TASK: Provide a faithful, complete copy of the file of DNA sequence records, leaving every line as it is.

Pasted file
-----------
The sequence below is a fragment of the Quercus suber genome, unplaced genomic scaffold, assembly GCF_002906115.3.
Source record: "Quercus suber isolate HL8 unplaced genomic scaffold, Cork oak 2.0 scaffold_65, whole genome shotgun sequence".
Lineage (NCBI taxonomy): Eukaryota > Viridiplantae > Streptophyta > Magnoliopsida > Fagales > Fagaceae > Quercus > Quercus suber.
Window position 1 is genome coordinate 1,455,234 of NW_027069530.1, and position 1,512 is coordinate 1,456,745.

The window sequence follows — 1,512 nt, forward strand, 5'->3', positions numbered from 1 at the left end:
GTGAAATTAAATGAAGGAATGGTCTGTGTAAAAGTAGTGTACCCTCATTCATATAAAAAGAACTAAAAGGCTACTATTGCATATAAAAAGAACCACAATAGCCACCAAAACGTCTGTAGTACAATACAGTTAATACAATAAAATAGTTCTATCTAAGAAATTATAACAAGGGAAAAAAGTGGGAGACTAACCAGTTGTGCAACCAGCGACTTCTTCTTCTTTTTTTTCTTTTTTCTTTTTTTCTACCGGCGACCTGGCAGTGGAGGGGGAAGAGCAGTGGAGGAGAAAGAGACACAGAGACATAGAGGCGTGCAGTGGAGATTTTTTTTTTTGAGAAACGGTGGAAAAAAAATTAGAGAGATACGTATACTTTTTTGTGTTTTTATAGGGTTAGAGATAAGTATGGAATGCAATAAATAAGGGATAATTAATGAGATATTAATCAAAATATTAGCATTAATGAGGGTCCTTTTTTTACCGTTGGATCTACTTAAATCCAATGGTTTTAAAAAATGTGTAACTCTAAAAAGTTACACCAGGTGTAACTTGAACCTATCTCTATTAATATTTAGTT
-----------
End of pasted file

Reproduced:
The sequence below is a fragment of the Quercus suber genome, unplaced genomic scaffold, assembly GCF_002906115.3.
Source record: "Quercus suber isolate HL8 unplaced genomic scaffold, Cork oak 2.0 scaffold_65, whole genome shotgun sequence".
Lineage (NCBI taxonomy): Eukaryota > Viridiplantae > Streptophyta > Magnoliopsida > Fagales > Fagaceae > Quercus > Quercus suber.
Window position 1 is genome coordinate 1,455,234 of NW_027069530.1, and position 1,512 is coordinate 1,456,745.

The window sequence follows — 1,512 nt, forward strand, 5'->3', positions numbered from 1 at the left end:
GTGAAATTAAATGAAGGAATGGTCTGTGTAAAAGTAGTGTACCCTCATTCATATAAAAAGAACTAAAAGGCTACTATTGCATATAAAAAGAACCACAATAGCCACCAAAACGTCTGTAGTACAATACAGTTAATACAATAAAATAGTTCTATCTAAGAAATTATAACAAGGGAAAAAAGTGGGAGACTAACCAGTTGTGCAACCAGCGACTTCTTCTTCTTTTTTTTCTTTTTTCTTTTTTTCTACCGGCGACCTGGCAGTGGAGGGGGAAGAGCAGTGGAGGAGAAAGAGACACAGAGACATAGAGGCGTGCAGTGGAGATTTTTTTTTTTGAGAAACGGTGGAAAAAAAATTAGAGAGATACGTATACTTTTTTGTGTTTTTATAGGGTTAGAGATAAGTATGGAATGCAATAAATAAGGGATAATTAATGAGATATTAATCAAAATATTAGCATTAATGAGGGTCCTTTTTTTACCGTTGGATCTACTTAAATCCAATGGTTTTAAAAAATGTGTAACTCTAAAAAGTTACACCAGGTGTAACTTGAACCTATCTCTATTAATATTTAGTT